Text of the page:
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Aug 6

Dr. Salvatore Raiti, an internationally known pediatric endocrinologist – Baltimore Sun

Dr. Salvatore Raiti, an internationally known pediatric endocrinologist who was the first director of the National Hormone and Pituitary Program at the University of Maryland School of Medicine, died July 26 of heart failure at PowerBack Rehabilitation in Lutherville.

The resident of the Orchards neighborhood in North Baltimore was 83.

The son of Giovanni Raiti and Maria Raiti, Salvatore Raiti was born in Linguaglossa, Italy, and when he was an infant, he moved with his family to Mourilyan, Australia, which is in Queensland.

He earned his medical degree in 1958 from the University of Queensland, and after practicing medicine at the Royal Brisbane and Womens Hospital in Herston, Queensland, he moved to London in 1961 to continue postgraduate studies in pediatrics at the University of London.

In 1963, Dr. Raiti was a fellow in the steroid training program at the Worcester Foundation in Shrewsbury, Mass.

Dr. Raiti came to Johns Hopkins Hospital in 1964, where he began a three-year fellowship in pediatric endocrinology.

He then returned to London, where he was a pediatric endocrinologist from 1968 to 1970 at the Great Ormond Street Hospital, a facility devoted to caring for children.

In 1970, Dr. Raiti returned to Baltimore when he was named the first director of what was then the National Pituitary Agency, a division of the University of Maryland School of Medicine, where he was also chief of pediatric endocrinology.

The human growth hormone, or HGH, was discovered in 1956 and found to be an effective therapeutic agent for the treatment of hypopitiutarism, which causes dwarfism in children and premature aging in adults.

In 1963, the National Pituitary Agency was first at Johns Hopkins Hospital and later at the University of Maryland, where its role was to collect human pituitary glands from cadavers and distribute them for those in treatment.

If such children receive regular injections of the hormone over a period of four to five years, it can mean a difference between reaching a maximum height of four feet and of attaining five feet, he told The Baltimore Sun in a 1971 interview.

The growth hormone is one of 10 secreted by the pituitary gland, located at the base of the brain, he said.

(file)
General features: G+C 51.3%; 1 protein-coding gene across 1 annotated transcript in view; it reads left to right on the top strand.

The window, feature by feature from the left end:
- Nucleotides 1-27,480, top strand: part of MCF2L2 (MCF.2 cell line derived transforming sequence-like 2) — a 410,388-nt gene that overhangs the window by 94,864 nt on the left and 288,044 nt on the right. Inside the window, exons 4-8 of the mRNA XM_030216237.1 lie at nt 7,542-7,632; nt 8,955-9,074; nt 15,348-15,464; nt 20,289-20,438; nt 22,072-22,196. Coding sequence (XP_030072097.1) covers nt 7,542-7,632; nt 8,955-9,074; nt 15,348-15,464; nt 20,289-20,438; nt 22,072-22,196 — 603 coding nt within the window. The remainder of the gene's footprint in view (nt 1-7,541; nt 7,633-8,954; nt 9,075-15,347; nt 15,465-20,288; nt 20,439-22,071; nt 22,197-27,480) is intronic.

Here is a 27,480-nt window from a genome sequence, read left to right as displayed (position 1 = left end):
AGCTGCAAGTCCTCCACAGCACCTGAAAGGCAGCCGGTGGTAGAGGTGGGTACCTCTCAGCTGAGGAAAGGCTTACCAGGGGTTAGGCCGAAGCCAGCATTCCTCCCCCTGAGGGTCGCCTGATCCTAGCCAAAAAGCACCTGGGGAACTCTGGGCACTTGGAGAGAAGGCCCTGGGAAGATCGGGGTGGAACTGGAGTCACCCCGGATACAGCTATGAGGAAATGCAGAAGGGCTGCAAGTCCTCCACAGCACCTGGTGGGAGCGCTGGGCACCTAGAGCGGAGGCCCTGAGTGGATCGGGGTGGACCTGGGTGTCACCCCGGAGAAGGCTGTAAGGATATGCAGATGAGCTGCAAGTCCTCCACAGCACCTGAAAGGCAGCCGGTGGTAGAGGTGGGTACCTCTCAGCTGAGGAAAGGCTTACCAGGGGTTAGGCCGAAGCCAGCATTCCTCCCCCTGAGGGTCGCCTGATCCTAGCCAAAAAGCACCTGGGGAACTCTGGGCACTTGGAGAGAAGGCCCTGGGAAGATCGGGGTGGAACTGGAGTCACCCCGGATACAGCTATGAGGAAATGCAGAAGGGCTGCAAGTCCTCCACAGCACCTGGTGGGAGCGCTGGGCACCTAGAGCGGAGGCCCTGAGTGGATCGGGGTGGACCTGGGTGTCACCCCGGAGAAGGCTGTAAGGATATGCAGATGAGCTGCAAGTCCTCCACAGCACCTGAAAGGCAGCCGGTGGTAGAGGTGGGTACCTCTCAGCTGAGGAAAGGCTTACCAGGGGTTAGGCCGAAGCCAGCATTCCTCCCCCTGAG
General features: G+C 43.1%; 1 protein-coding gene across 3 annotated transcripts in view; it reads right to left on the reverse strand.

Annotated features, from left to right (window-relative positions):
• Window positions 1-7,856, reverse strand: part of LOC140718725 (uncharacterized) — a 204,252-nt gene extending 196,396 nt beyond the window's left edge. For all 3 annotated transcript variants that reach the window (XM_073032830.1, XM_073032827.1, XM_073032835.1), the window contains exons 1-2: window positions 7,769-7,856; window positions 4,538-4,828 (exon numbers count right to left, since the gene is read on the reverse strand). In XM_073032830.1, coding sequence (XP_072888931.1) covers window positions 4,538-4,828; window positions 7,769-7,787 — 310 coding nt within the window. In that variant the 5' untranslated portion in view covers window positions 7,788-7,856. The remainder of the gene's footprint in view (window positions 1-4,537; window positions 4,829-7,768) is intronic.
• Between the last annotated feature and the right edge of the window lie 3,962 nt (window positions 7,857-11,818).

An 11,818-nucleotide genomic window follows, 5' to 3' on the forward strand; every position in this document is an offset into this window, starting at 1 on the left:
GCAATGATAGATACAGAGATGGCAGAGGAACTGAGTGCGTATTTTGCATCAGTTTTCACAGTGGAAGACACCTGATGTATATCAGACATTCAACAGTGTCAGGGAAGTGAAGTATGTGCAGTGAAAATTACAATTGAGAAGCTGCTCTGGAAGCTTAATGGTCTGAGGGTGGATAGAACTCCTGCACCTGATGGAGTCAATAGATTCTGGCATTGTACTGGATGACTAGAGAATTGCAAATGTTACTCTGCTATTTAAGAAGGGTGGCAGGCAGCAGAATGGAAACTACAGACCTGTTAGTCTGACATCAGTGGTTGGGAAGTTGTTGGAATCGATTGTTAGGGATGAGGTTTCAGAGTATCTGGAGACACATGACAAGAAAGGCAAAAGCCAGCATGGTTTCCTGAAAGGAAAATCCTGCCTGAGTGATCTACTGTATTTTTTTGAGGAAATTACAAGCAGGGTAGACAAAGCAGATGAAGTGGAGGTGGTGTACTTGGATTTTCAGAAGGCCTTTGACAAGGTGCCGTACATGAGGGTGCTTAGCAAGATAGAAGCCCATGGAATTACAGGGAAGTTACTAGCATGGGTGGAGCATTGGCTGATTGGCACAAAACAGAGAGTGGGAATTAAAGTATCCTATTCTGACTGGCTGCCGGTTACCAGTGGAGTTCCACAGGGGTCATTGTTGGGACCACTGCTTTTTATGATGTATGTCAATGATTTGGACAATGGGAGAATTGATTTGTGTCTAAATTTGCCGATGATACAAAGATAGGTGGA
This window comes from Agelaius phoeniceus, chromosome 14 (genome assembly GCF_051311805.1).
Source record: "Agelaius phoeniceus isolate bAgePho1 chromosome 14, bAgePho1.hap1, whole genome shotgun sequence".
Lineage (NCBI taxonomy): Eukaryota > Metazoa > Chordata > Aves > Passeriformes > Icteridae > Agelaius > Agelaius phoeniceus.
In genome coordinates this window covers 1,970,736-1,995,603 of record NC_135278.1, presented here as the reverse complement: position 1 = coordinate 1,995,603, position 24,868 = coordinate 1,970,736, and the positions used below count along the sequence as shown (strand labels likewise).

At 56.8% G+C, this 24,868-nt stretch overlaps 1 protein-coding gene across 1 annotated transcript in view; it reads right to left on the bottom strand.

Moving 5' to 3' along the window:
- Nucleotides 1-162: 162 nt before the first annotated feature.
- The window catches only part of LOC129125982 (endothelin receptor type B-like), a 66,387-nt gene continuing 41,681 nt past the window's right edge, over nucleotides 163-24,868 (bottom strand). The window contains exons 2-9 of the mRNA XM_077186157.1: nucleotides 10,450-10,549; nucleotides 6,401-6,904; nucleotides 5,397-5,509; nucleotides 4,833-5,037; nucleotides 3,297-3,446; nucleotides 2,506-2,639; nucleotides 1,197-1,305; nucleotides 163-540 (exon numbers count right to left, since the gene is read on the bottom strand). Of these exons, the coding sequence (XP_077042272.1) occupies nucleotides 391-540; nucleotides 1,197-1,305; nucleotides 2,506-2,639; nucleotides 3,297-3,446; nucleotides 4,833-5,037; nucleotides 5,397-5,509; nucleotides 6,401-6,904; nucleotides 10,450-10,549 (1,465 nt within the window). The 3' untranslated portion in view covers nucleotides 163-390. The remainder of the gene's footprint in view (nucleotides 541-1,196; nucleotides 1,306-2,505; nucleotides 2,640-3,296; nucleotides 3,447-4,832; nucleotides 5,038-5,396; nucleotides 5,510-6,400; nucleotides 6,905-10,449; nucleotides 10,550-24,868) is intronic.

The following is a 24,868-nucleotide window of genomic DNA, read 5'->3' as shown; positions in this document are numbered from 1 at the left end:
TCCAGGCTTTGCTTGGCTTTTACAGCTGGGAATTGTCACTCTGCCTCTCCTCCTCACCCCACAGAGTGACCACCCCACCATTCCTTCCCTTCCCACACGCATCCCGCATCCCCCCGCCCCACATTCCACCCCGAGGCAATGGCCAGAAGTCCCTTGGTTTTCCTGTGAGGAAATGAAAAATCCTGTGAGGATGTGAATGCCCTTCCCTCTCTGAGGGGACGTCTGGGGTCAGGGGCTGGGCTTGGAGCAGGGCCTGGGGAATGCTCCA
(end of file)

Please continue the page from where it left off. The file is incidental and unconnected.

The growth hormone extracted from one pituitary gland, a pea-sized gland at the base of the brain, is only enough treatment for three or four days, he told The Sun in 1970.

It takes many glands to determine the growth pattern and metabolism in one patient. With more than 10,000 children suffering from hypopituitary dwarfism and many more who have other types of dwarfism, much more growth hormone is needed, and so investigators are searching for a way to synthesize it, he said.

By 1973, 2,000 children who had dwarfism had been successfully treated, reported The Sun in 1973.

At the time, Dr. Raiti said it was believed that the human growth hormone did not directly induce growth but stimulated the liver to produce another hormone called somatomedin.

What he was trying to do was make kids well, said Dr. Claude J. Migeon of Roland Park, a retired pediatric endocrinologist who worked alongside Dr. Raiti. Patients liked him very much, and he was very friendly and outgoing. He was always very kind and helpful to me.

Today, anabolic drugs are used to treat dwarfism.

During his career, Dr. Raiti contributed to 80 scientific reports in peer-reviewed journals and book chapters, and edited five medical books, including Advances in Human Growth Hormone Research and Normal at Any Cost.

After retiring in 1993, he continued working in emergency medicine for several more years, family members said.

He was a member of the Lawson Wilkins Pediatric Endocrine Society, Baltimore City Medical Society, the Maryland State Medical Society, and the American College of Physicians.

Dr. Raiti enjoyed the theater, museums and symphony concerts, and especially liked to visit London, where he stayed at the Savoy Hotel.

He also like to take his wife of 40 years, the former Emilia Fava, dancing at the Rainbow Room in New York City

Dr. Raiti was a fan of classic, Victorian and mystery novels.

A devout Roman Catholic, he regularly attended Mass at St. Jude Shrine in downtown Baltimore.

He was a congregant of the Roman Catholic Cathedral of Mary Our Queen, where a Mass of Christian burial was offered July 31.

In addition to his wife, Dr.Raiti survived by two sons, John G. Raiti of Seattle and Gerard Raiti of Los Angeles; and a granddaughter.

Dr. Salvatore Raiti, an internationally known pediatric endocrinologist - Baltimore Sun

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